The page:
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While plastic containers likely won’t be phased out anytime soon, there have been a few packaging trends that aim to help solve the plastic pollution problem—just try eating it. Yes, that’s right. Skipping Rocks Lab, a London-based start-up consisting of three industrial design students, has created a new kind of packaging made from seaweed that proposes an alternative to plastic bottles … and it’s edible.

Kari Embree

November 11, 2015

2 Min Read
Sustainable, seaweed-based water bottles … you can eat?

Ooho!, inspired by techniques from molecular gastronomy, is a blob-like water container (similar to a water balloon) that is easy and inexpensive to make (costs only 2 cents), durable, hygienic, biodegradable, edible … not to mention, it provides zero waste. When you’re ready to drink away, all you need to do is pierce the seaweed- and calcium chloride-based membrane.

“Curiosity leads us to appreciate the most simple and beauty form that nature offers us, a drop. It is the smallest quantity of liquid heavy enough to fall in a spherical mass. Liquid forms drops because the liquid exhibits surface tension, bounded completely or almost completely by free surfaces,” writes the product designers.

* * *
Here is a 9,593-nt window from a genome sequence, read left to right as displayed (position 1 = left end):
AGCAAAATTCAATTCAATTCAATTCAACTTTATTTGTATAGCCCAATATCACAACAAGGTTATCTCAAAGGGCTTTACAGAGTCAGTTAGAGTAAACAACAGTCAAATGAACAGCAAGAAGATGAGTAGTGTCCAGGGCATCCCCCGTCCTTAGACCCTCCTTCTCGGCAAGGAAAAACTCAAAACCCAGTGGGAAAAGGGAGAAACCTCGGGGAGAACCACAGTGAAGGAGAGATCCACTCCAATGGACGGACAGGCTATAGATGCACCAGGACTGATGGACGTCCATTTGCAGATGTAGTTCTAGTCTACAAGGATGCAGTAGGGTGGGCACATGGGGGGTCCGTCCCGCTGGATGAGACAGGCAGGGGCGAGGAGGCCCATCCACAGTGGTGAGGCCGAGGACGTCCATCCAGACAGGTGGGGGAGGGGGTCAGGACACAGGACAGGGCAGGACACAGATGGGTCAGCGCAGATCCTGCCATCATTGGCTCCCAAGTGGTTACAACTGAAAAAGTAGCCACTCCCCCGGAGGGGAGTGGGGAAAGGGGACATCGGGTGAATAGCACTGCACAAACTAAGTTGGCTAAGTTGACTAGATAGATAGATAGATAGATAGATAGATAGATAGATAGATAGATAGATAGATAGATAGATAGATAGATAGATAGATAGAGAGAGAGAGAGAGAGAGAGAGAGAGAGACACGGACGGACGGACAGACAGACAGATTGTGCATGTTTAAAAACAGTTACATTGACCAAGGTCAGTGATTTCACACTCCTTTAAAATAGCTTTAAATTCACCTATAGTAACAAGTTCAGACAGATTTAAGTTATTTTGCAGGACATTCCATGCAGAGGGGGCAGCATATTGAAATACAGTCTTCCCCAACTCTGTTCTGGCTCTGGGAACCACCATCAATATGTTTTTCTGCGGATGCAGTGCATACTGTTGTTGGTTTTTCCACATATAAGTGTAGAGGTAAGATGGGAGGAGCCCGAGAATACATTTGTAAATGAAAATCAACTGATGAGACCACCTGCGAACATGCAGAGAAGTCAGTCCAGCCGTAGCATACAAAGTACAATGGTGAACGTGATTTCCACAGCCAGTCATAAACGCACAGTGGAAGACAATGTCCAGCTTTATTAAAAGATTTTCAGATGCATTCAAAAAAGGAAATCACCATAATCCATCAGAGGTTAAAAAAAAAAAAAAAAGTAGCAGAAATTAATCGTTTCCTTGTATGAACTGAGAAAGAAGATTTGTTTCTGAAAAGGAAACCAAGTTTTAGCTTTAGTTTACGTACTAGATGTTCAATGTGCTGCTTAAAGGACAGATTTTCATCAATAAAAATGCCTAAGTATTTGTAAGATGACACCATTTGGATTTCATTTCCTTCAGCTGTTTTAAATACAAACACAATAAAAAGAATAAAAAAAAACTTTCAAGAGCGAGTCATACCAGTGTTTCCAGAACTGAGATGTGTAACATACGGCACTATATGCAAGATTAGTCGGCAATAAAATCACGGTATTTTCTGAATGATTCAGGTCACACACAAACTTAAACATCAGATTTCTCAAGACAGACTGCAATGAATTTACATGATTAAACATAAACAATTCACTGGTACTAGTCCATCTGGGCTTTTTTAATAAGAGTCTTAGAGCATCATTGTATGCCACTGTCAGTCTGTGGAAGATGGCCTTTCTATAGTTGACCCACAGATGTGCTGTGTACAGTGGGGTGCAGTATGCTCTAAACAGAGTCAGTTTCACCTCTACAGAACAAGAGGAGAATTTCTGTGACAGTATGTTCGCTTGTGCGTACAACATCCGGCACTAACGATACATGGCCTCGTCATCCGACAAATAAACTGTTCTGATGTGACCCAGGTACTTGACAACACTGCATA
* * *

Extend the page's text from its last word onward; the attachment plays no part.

"Ooho!" replicates this behavior by encircling the water in an eatable membrane of algae. It is new way of packaging that proposes an alternative to the plastic bottle. Using the culinary technique of sphereification, the water is encapsulated in a double gelatinous membrane. The double membrane protects the inside hygienically, and makes it possible to put labels between the two layers without any adhesive," the designers explain.

While the package is being formed, the water is frozen as ice during the encapsulation so it is possible to get bigger spheres and allows to the calcium and algae to stay exclusively in the membrane.

Even if bottled water companies don't jump onboard with this new alternative to packaging, the designers say they hope people will try making the packages at home. "Anyone can make them in their kitchen, modifying and innovating the recipe. It's not DIY but CIY—cook it yourself."

The design was a winner of the second annual Lexus Design Award last year and just received a sizable sustainability grant from the European Union to hopefully introduce its novel concept on a large scale.

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